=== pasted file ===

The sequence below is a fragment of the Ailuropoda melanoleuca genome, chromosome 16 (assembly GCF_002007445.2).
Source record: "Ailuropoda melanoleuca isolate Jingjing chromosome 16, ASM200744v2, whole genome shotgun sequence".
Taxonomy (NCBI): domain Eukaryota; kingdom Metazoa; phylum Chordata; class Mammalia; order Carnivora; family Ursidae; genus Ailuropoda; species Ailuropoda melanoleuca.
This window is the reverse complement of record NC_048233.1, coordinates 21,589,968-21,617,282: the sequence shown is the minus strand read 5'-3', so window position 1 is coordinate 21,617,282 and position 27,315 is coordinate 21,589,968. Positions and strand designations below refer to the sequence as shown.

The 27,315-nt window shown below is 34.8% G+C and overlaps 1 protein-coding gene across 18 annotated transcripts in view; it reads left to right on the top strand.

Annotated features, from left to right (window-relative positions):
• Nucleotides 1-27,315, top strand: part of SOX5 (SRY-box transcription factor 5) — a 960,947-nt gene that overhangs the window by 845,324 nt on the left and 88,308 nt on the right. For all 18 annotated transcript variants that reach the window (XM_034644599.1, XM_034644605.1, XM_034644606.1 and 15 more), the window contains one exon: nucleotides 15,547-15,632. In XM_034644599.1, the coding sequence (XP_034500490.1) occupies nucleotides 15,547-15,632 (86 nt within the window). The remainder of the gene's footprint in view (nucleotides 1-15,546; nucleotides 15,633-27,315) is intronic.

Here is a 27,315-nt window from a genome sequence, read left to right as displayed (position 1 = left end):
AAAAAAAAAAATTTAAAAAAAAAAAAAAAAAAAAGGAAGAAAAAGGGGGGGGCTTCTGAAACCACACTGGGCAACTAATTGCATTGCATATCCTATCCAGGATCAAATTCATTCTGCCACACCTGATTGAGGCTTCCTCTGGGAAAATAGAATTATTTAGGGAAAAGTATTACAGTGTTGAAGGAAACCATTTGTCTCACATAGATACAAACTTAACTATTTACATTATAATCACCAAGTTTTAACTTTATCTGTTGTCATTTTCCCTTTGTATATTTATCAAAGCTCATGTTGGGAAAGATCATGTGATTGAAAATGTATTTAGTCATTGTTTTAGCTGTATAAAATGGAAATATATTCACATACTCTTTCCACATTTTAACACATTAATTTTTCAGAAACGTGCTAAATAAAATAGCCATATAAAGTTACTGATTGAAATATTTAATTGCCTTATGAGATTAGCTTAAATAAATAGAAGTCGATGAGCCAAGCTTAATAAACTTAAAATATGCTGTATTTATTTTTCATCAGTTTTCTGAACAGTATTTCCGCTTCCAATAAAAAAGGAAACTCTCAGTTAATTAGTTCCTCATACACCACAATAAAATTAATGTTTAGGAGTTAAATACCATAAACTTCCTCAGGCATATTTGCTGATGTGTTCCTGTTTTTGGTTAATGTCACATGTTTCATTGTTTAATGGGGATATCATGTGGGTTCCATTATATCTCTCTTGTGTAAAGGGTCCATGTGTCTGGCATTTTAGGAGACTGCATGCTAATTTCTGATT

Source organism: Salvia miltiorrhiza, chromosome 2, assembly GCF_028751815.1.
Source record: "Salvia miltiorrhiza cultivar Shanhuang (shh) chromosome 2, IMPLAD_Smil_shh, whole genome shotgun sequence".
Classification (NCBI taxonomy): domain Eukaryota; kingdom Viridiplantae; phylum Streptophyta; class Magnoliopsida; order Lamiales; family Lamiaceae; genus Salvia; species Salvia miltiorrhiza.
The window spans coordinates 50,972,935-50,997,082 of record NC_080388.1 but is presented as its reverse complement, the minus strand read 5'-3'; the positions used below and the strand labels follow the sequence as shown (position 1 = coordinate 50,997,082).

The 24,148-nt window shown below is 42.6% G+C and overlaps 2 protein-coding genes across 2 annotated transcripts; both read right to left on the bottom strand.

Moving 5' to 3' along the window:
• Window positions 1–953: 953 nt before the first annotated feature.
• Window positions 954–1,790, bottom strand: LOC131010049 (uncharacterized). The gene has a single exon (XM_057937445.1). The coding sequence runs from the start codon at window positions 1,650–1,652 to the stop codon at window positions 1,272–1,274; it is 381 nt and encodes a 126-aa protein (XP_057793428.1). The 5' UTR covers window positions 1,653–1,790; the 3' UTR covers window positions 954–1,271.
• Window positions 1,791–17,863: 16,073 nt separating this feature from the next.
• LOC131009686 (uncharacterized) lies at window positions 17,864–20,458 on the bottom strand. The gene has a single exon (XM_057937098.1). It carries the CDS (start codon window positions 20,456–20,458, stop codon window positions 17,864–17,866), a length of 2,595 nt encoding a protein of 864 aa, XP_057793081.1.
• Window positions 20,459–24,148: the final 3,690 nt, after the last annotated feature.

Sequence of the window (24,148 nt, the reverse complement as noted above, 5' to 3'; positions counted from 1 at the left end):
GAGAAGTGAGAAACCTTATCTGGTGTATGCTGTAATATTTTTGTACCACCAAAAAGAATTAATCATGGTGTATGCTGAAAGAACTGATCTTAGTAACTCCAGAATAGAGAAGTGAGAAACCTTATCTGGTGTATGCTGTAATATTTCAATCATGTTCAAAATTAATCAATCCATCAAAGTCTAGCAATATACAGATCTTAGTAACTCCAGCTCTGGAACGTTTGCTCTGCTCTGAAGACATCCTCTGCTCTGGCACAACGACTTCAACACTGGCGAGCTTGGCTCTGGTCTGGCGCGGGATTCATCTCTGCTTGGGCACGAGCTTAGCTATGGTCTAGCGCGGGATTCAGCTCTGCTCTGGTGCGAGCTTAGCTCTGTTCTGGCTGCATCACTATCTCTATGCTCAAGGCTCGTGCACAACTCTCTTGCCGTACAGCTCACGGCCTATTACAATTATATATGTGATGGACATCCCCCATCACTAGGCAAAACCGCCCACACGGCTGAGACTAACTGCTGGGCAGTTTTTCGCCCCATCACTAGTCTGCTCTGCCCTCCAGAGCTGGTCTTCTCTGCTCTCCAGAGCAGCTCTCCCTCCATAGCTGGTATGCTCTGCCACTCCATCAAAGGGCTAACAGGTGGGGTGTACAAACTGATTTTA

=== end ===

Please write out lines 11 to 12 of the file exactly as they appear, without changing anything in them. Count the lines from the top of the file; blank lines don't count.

Source record: "Salvia miltiorrhiza cultivar Shanhuang (shh) chromosome 2, IMPLAD_Smil_shh, whole genome shotgun sequence".
Classification (NCBI taxonomy): domain Eukaryota; kingdom Viridiplantae; phylum Streptophyta; class Magnoliopsida; order Lamiales; family Lamiaceae; genus Salvia; species Salvia miltiorrhiza.